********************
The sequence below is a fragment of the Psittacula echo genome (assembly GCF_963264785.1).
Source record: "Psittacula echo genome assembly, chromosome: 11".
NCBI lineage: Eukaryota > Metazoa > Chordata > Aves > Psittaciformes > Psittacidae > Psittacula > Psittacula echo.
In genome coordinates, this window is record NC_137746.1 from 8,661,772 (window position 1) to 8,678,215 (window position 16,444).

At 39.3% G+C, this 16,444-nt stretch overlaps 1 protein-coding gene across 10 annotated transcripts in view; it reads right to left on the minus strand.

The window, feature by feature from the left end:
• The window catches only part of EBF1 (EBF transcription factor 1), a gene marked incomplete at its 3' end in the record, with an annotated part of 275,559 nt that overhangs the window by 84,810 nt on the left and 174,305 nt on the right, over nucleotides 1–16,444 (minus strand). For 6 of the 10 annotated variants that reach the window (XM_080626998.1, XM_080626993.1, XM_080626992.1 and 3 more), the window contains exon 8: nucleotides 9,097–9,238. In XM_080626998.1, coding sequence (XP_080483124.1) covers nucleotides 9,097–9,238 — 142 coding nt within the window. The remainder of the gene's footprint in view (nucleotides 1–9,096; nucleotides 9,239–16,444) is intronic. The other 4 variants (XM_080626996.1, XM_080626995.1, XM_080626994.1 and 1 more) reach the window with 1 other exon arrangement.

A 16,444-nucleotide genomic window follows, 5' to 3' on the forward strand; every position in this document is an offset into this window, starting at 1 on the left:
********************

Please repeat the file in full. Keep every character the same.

The sequence below is a fragment of the Psittacula echo genome (assembly GCF_963264785.1).
Source record: "Psittacula echo genome assembly, chromosome: 11".
NCBI lineage: Eukaryota > Metazoa > Chordata > Aves > Psittaciformes > Psittacidae > Psittacula > Psittacula echo.
In genome coordinates, this window is record NC_137746.1 from 8,661,772 (window position 1) to 8,678,215 (window position 16,444).

At 39.3% G+C, this 16,444-nt stretch overlaps 1 protein-coding gene across 10 annotated transcripts in view; it reads right to left on the minus strand.

The window, feature by feature from the left end:
• The window catches only part of EBF1 (EBF transcription factor 1), a gene marked incomplete at its 3' end in the record, with an annotated part of 275,559 nt that overhangs the window by 84,810 nt on the left and 174,305 nt on the right, over nucleotides 1–16,444 (minus strand). For 6 of the 10 annotated variants that reach the window (XM_080626998.1, XM_080626993.1, XM_080626992.1 and 3 more), the window contains exon 8: nucleotides 9,097–9,238. In XM_080626998.1, coding sequence (XP_080483124.1) covers nucleotides 9,097–9,238 — 142 coding nt within the window. The remainder of the gene's footprint in view (nucleotides 1–9,096; nucleotides 9,239–16,444) is intronic. The other 4 variants (XM_080626996.1, XM_080626995.1, XM_080626994.1 and 1 more) reach the window with 1 other exon arrangement.

A 16,444-nucleotide genomic window follows, 5' to 3' on the forward strand; every position in this document is an offset into this window, starting at 1 on the left: